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Russian Gemstones Encyclopedia

Vladimir Bukanov. Russian Gemstones Encyclopedia

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HAMBERGITE


HAMBERGITE (Hambergit—Hambergite—√амбергит) (Brögger, W.C. 1890), after Axel Hamberg (1863-1933), a Swedish mineralogist and explorer, who attracted attention to the discovery of its specimen. Water borate – Be2[OH|BO3], orthorhombic system. Hardness 7.5. Density 2.4. Glass luster. Cleavage in two directions. Fragile. Hambergite is found in the form of columnar, often flattened crystals. Color: colorless, rose or pale yellow. Transparent to translucent. A rare mineral of alkali pegmatites.

Deposits. In Russia, its findings are known in Priladozhia, at the Pitkaranta deposit – crystals up to 3 cm.; in the Middle Urals, at the Mokrusha mine – crystals up to 5 cm.; in Central Transbaikalia, in oligoclase pegmatites of the Malkhan Ridge – transparent colorless crystals up to 6x1 cm. In 1987, in Tadzhikistan, at the East Pamirs Mts., gem-quality hambergite was discovered near Rangkul’ Lake, in pegmatites of the Mika deposit. In the same region, in the Turakuloma Ridge, in the upper reaches of the Kukurt River, in the vein “Fantasia” and in pegmatite of the Dorozhnyi deposit, they found rose and colorless crystals of hambergite up to 20 cm. long, with well developed tips. Besides, hambergite was found there as needle inclusions in crystals of quartz. In the West Pamirs Mts., to the southeast from Khorugh, in the Shakhdarinskiy Ridge, they found hambergite in the valley of the Tusion River.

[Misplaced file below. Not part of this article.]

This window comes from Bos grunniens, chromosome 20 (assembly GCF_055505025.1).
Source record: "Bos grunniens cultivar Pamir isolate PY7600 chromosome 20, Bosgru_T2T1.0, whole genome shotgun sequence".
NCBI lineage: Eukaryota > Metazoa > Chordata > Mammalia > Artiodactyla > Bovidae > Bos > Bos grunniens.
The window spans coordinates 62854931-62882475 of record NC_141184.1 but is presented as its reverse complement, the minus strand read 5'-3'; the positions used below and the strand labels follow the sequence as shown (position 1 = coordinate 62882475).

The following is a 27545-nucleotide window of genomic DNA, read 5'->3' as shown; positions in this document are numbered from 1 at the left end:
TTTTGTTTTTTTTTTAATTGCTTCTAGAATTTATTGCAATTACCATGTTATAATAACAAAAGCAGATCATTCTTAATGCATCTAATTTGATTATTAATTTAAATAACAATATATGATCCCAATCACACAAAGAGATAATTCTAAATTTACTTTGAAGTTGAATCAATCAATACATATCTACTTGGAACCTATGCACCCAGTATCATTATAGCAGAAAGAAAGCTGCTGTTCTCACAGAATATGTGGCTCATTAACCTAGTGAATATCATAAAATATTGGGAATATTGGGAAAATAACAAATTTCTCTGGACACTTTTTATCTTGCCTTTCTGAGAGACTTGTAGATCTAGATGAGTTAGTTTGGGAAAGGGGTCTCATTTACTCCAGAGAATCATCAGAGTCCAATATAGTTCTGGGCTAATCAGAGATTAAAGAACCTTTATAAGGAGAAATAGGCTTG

Initially, hambergite was discovered in South Norway, near Barkevik and Helgeroa, in the region of Langesund, Telemark, where its crystals occur up to 3 cm., rarely 15x5 cm. In Czech Rep., its finding was made in pegmatite of the Enzlow II deposit, Moravia. As a gemstone, hambergite was valued after finding of its gem-quality varieties at several deposits of Madagascar. In the region of Antsirabe, at the deposits Anjanabonoina, Maharitra and in the Bity Mt., they found its crystals up to 11x4 cm. In India, in the Jammu and Kashmir State (disputed area), gem-quality hambergite crystals up to 7 cm. long were extracted at the deposits Dusso and Drot, in the region of Gilgit; as well as in pegmatite of Stack Nala, region of Shengusa. In the U.S.A., hambergite in crystals up to 6 cm. was discovered in California, at the deposits Little Three and Himalaya, near Mesa Grande, San Diego Co. Recent years, there is information about its findings in Brazil.

Treatment. Transparent crystals of hambergite are of collection interest because of their rarity. In the faceted form, they look like rock crystal, but display high level of double refraction. To show the intensity of color, they place the table facet of a stone perpendicular to its long axis. Stones more than 5 ct. are extremely rare, however in 1968 a faceted hambergite 28.86 ct. was sold.

Similarity. Hambergite looks like beryl, beryllonite, danburite, euclase, scapolite and zircon.

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